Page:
Mr. Ward Cotton, Colleague, Part II
He was this day honorably interred, with great respect and deep lamentation, after a funeral sermon preached by Rev. Mr. Fitch, from Acts 13: 36; and his generous and affectionate people were at the charge of his funeral & unanimously voted one hundred pound [£100] for that end; and as their liberality has abounded to their venerable pastor, both living and dying, so it is hoped that they will continue their kindness to the sorrowful widow and orphans.
During his confinement, with his free consent the Reverend Mr. Ward Cotton was introduced, and settled as his Colleague in the pastoral office, who now survives as his successor, for whom what can we desire better than that the mantle of the departed Elijah may fall and rest upon Elisha?"
Six years, or more, before his death, this worthy minister remarked, that in case he should be taken away from his family, his great comfort, next to his hope in the most merciful providence of God, was that line should leave them with a kind ~nd loving people. His confidence in his people was not misplaced. Indeed, he then acknowledged "the repeated instances of kindness," which they had shown him, and in particular, a "late signal expression of their love." For several years previous, the town had from year to year voted him £20 in addition to his stated salary; but their late signal expression of love, here referred to, was probably an offer on the part of his people, to assist in the education of his eldest son, as related by Mr. Gookin himself in the following letter:
|"Hampton, in New Hampshire, June 12th, 1731.
|I am, dear Sir, your affectionate Brother.
The town having made provision for paying the expenses of the funeral of Mr. Gookin, soon after provided for his bereaved family. At a meeting of the freeholders, September 16, 1734, it was voted that the rate that had been recently made for Mr. Gookin's support, and committed to the constable, should be collected and given to Mrs. Gookin. It was also voted:
"To give Mrs. Gookin liberty to keep three or four of her own cows and a horse from year to year in ye home pastor [pasture] & liberty to cut may a noff [enough] upon the marsh to keep them in ye winter," and to give her "fifteen cord of wood from year to year during her present widowhood in this town."
About three months afterward, further provision was made for her support. It was voted to give £40 in money and £40 in provision "at the present currency" yearly after the expiration of the year for which provision had already been made.
The parsonage-house, or so much of it as she needed, was occupied by her, till the town provided her with another house, though this appears not to have been granted by any formal vote.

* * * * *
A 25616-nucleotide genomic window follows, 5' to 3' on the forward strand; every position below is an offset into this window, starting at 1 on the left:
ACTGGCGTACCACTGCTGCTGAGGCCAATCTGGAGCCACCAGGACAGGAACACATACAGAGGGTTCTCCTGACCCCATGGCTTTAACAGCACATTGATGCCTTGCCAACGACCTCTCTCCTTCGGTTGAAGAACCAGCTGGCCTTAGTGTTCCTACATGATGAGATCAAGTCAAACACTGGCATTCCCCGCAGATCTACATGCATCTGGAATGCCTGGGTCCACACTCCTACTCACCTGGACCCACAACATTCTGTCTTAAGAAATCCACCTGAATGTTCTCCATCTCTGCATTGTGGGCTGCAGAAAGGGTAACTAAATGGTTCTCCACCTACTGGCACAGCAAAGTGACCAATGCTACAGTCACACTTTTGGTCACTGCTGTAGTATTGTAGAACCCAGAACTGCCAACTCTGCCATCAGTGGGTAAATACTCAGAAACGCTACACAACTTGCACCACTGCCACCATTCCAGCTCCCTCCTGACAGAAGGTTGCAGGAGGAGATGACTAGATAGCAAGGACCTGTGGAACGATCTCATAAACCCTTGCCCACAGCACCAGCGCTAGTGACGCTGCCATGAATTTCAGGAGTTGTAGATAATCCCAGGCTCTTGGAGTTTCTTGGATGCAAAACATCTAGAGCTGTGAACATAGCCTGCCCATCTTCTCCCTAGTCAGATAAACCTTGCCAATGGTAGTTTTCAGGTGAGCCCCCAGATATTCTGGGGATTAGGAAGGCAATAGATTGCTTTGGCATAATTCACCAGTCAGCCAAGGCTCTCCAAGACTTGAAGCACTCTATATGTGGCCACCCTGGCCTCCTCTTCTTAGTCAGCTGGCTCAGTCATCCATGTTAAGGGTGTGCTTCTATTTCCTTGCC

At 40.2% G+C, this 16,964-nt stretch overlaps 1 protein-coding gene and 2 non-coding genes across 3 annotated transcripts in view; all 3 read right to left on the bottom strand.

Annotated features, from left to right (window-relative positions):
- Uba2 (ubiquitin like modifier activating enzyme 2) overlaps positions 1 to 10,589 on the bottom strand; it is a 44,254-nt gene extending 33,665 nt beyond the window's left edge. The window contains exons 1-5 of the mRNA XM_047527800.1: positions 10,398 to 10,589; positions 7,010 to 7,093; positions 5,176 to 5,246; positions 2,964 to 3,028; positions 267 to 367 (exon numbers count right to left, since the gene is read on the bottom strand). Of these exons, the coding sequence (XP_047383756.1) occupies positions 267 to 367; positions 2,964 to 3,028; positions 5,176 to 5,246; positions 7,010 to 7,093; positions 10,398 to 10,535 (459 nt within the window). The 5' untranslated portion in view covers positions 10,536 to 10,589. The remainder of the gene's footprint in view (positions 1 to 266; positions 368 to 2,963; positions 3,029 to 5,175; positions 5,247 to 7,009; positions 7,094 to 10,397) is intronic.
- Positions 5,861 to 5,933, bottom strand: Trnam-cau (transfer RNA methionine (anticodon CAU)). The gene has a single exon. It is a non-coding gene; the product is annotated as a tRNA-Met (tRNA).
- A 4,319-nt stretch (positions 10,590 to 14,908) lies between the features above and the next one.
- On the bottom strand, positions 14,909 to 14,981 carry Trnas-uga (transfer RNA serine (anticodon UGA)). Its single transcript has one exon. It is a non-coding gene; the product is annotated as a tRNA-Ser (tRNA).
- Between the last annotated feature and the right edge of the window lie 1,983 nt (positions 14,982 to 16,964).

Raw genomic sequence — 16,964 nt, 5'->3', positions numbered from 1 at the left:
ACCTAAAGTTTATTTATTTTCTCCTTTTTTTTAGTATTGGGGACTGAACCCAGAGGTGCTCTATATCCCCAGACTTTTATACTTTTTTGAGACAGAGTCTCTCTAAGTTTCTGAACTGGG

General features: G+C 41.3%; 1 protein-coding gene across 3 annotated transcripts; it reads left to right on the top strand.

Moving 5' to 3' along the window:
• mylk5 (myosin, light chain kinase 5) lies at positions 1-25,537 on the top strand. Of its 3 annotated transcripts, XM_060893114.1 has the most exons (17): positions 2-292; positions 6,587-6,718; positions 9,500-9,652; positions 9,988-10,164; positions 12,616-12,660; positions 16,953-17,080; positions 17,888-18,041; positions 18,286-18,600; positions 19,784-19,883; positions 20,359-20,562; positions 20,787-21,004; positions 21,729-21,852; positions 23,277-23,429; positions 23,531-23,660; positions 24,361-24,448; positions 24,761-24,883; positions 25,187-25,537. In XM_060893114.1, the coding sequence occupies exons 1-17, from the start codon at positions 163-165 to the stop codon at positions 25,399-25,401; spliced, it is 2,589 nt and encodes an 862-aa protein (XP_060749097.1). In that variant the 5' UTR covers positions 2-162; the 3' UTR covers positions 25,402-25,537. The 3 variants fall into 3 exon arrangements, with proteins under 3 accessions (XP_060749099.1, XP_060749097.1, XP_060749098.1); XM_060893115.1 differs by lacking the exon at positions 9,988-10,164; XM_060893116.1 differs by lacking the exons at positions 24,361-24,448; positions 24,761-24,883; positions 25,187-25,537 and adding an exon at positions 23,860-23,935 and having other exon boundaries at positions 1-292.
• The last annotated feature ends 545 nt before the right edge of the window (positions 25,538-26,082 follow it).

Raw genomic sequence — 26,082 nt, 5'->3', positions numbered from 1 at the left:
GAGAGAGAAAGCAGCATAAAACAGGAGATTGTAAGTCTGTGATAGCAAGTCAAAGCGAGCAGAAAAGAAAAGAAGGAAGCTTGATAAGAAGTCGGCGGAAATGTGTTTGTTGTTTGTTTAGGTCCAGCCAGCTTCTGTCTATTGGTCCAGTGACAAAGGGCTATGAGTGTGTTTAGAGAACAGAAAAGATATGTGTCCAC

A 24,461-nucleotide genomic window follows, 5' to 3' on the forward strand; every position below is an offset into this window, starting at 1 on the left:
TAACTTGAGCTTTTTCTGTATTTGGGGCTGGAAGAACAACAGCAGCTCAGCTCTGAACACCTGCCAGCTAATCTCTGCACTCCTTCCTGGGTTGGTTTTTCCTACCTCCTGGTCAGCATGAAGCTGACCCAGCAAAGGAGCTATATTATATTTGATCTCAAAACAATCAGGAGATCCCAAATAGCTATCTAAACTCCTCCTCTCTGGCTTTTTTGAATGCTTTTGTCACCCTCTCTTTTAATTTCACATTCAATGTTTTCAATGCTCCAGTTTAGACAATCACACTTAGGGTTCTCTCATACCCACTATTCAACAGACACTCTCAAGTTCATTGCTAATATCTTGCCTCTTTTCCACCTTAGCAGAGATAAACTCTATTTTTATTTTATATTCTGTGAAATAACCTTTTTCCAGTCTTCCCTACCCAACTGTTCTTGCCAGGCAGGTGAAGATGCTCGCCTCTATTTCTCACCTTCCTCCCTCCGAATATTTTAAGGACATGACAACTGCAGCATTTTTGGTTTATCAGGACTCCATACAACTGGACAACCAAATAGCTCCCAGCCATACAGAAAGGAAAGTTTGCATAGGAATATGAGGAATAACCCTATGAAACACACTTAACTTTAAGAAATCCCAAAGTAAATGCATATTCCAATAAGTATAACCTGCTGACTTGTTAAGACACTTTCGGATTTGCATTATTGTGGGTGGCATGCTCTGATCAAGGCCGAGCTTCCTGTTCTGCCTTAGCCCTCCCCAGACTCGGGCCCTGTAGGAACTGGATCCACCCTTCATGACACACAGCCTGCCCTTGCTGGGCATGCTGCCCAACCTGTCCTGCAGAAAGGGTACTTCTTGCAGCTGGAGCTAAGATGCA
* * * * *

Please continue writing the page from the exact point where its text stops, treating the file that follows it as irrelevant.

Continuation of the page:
At another meeting of the freeholders, it was voted with but one dissenting vote, to build a house for Mrs. Gookin to live in during her present widowhood. The house was accordingly built "between Mr. Rand's house and Capt. Jabez Smith's land on the most convenient spot near the lane" -- land now owned by Christopher G. Toppan, on "Rand's hill." It was 26 feet in length, 28 in width, and 15 feet post "between the sills and ye top of ye plate," with a cellar under it 16 feet square.
Morris Hobbs, Jun., and Philip Towle agreed to build this house, finding the materials and doing the work "for £200 money, in bills of credit," and to complete it by the last of October, 1735. Some of the timber, however, was cut on the parsonage by the contractors, for which the town charged them nothing.
At the annual meeting in March, 1735, it was voted to give Madam Gookin five cords of wood for that year, in addition to the fifteen cords formerly granted. Whereupon twenty loads of wood were immediately subscribed, in lieu of the five cords voted. It was also voted that she should have the improvement, for that year, of the garden at the west end of the parsonage house. One year later the town voted to build a yard about Madam Gookin's new house. She was at that time occupying the house. Again, on the 19th of April, the town voted to build a barn for her use, 25 feet square and 12 feet post, to be well finished; for building which the town agreed to give John Marston £30, and this sum was afterward increased to £35.
When, several years after this, a new parish was formed in the north part of the town, and again at a still later date, when that parish was incorporated, and made entirely distinct from the old town (except in making the Province tax and in choosing a representative), it was expressly provided that the new parish, or town, should pay a just proportion of the sum appropriated for the support of Madam Gookin.
The foregoing provisions for her support, so cheerfully made, were never regarded as burdensome. It was, however, well understood from the first, that the obligations thus voluntarily assumed, would be terminated -- except the annual payment of £40 in money and £40 in provision -- by her remarriage, or in case she should remove from the town, be suspended during her absence. In January, 1740, her eldest daughter was married to Rev. Peter Coffin, of East Kingston, and then, or subsequently, Madam Gookin went to live with this daughter, and remained with her through life.
At a church meeting, May 15, 1748, it was voted almost unanimously to have a contribution the next Sabbath for the relief of Madam Gookin, who had been "for more than ten weeks lying under God's chastening hand at Kingston" (East Kingston). The contribution was taken according to this vote on the next Sabbath, May 22nd, and amounted to £46 old tenor. But this was too late for the relief of Madam Gookin, who had died two days before.
The town afterward appropriated £70 old tenor, towards paying the funeral charges.